Monday, January 25, 2010

Excuse me...but I don't speak your language.

I don't know about you...but getting my W-2 form each year seems to be one annual event that just hacks me off. That's because I know what's coming next.

Expecting a refund doesn't seem to eliminate the level of aggravation either. My latest little tax deduction has been on the books for three years, since she came kicking and screaming into the world in November 2007 (thank you IRS Exemption to Residency Test- Child Born During the Year rule). Despite being the apple of my eye, her addition really hasn't countered my misgivings of tax time.

As things go, 2007 was also a pretty unlucky year in the deduction category because a new home purchase tax credit didn't take place until 2008 (The Housing and Economic Stimulous Act of 2008). Of course all the expenses associated with said purchase are deductible (IRS Form 1098 reported on Form 1040 Schedule A). The 2009 version of the First Time Homebuyers Credit includes a provision that doesn't require payback of the credit like the 2008 version:

This year, qualifying taxpayers who buy a home before Dec. 1, 2009, can claim the credit on either their 2008 or 2009 tax returns. They do not have to repay the credit, provided the home remains their main home for 36 months after the purchase date. They can claim 10 percent of the purchase price up to $8,000, or $4,000 for married individuals filing separately.


The IRS also alerted taxpayers that the new law does not affect people who purchased a home after April 8, 2008, and on or before Dec. 31, 2008. For these taxpayers who are claiming the credit on their 2008 tax returns, the maximum credit remains 10 percent of the purchase price, up to $7,500, or $3,750 for married individuals filing separately. In addition, the credit for these 2008 purchases must be repaid in 15 equal installments over 15 years, beginning with the 2010 tax year.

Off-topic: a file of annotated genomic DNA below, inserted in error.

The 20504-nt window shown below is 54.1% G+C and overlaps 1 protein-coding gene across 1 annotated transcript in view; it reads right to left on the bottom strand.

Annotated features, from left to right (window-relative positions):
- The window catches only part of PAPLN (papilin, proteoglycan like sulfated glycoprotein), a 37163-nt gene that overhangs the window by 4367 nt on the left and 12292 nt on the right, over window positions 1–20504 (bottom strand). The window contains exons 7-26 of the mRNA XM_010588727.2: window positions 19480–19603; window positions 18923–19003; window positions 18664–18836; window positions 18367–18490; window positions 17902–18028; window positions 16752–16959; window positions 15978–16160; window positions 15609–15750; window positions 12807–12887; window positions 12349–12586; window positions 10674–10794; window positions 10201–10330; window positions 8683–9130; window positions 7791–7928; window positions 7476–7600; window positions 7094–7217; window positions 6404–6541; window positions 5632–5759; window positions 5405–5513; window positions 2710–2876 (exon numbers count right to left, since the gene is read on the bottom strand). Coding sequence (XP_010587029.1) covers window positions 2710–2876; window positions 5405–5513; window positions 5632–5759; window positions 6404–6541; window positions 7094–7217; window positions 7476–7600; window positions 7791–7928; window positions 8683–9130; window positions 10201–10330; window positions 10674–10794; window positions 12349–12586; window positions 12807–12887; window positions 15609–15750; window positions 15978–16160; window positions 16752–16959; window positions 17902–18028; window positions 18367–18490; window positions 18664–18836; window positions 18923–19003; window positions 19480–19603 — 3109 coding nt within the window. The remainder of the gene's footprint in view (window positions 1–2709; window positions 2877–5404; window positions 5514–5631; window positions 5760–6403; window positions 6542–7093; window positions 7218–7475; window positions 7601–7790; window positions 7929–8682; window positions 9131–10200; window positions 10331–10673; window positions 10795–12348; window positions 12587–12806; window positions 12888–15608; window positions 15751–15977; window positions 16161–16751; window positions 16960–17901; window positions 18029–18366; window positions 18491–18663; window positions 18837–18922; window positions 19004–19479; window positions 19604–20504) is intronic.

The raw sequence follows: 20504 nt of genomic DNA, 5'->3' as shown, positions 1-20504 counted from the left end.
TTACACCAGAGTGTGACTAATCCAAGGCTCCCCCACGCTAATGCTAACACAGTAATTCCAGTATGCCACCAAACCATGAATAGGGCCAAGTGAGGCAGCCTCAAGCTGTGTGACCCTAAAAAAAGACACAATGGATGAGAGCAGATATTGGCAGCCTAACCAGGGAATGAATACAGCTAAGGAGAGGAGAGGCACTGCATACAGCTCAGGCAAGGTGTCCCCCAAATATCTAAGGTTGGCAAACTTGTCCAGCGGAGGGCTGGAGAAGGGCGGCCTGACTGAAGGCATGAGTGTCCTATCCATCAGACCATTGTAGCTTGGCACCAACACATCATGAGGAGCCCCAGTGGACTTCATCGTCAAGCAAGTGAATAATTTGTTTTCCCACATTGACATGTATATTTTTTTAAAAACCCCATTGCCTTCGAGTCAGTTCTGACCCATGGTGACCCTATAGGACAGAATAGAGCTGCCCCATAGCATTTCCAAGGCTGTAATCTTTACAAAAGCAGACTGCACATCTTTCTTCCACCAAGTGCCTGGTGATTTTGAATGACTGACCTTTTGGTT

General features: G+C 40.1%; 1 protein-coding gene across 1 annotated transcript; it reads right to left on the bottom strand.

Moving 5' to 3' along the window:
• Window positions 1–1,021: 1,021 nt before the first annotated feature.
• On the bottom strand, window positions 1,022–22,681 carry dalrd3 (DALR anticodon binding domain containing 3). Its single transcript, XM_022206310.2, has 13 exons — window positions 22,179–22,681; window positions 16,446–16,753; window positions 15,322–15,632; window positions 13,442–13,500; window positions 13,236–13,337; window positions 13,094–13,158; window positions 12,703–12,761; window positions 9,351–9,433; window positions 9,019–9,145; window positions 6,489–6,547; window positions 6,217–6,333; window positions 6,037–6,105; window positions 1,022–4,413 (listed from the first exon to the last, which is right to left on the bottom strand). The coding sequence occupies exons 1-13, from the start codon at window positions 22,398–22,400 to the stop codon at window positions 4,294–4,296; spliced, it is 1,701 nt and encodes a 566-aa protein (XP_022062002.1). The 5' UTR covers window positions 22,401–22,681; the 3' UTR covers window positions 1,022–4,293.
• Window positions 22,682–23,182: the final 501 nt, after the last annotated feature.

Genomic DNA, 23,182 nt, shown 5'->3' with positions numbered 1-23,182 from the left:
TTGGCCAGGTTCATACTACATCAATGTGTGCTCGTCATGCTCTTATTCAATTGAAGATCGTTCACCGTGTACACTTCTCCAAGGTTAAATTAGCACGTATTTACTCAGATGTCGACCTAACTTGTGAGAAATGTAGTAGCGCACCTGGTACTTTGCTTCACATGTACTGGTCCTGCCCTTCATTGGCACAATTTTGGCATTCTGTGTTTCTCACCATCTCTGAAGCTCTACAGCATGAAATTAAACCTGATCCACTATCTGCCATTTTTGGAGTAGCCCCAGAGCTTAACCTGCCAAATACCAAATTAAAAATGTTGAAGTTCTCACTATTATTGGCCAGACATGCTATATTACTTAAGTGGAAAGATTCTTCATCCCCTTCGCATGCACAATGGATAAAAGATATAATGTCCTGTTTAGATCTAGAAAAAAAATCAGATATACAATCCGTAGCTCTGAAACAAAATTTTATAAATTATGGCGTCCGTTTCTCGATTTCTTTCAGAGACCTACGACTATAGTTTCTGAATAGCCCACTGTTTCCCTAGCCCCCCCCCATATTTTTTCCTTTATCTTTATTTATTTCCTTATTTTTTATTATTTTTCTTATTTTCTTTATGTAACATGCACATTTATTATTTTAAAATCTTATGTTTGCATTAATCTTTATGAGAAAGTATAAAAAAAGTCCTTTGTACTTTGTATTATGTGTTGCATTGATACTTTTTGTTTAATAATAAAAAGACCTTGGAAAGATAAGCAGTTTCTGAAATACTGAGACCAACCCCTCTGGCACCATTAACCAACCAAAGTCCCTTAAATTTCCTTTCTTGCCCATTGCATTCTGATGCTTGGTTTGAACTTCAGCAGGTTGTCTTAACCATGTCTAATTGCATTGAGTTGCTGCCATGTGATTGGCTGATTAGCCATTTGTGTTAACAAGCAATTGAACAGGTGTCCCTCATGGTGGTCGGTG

Pretty straightforward stuff (ahem)...but I wouldn't have qualified under the 2008 or 2009 credit back in 2007 anyway. Besides, I mortgaged enough money when I bought the house. I sure don't want to owe the IRS for a loan too (sorry first-time homebuyers class of '08 between April 9 and December 31).

I don't understand all the Earned Income Tax Credit, Child Tax Credit, Credit for Child and Dependent Care Expenses, Credit for Qualified Retirement Savings Contributions, Education Credits (Hope and Lifetime Learning Credits) or Credit for Qualified Retirement Savings Contributions. Each one has an IRS publication that explains it all in complete detail...if you speak the IRS language. I figure I can help stimulate the economy by pitching a few bucks H&R Blocks way. They don't seem to mind the shoebox method of accounting for receipts and claim they'll stand by any return they prepare...well...stand behind me that is.

I don't mind paying my fair share of taxes, but why is that fair share so darn hard to figure out? I just hate getting my W-2 form...


David said...

We've been Turbo-Tax-ers since it's inception. Leave it to a geek to make simple what is complex. Now if we could just the neophytes in Obama's cabinet to use it.

Good luck in '09!

Anonymous said...

I feel your pain. I read the directions and intend to render unto Caesar. . . it is just nearly impossible to figure how much to render.

Tracy said...

I have so often thought that taxes are so complicated, and I know lots of dumb and flakey people (please forgive my blunt and judgmental attitude), if I'm struggling to figure this whole thing out - how on earth do those people ever get them done?!

When I was single I gave up and just paid someone to do my taxes. Now that I'm married again my husband does them simply because it's practically a hobby of his. He'll spend hrs looking at all kinds of documents, trying to get the most deductions and pay the least amount possible. It's like a game for him. He's so proud when he's done; always explains (in much more excruciating detail than I want but I always appear attentive) that we would have each had to pay so and so but then he found out thus and such and now we're SO MUCH better off!

photogr said...

I really dont sweat taxes. I just know since Obama took over, I will be paying more taxes than I ever have.

The part that really bothers me is the taxes on medicare health care that is comming down the pike and to top if off with less coverage.

I wonder if Austrailia is taking in immigrants from America yet?

Michelle said...

I think I just felt like you did when you read Frugal Shmugal.

I like tax time personally. It means I can be Gazelle Intense for a moment.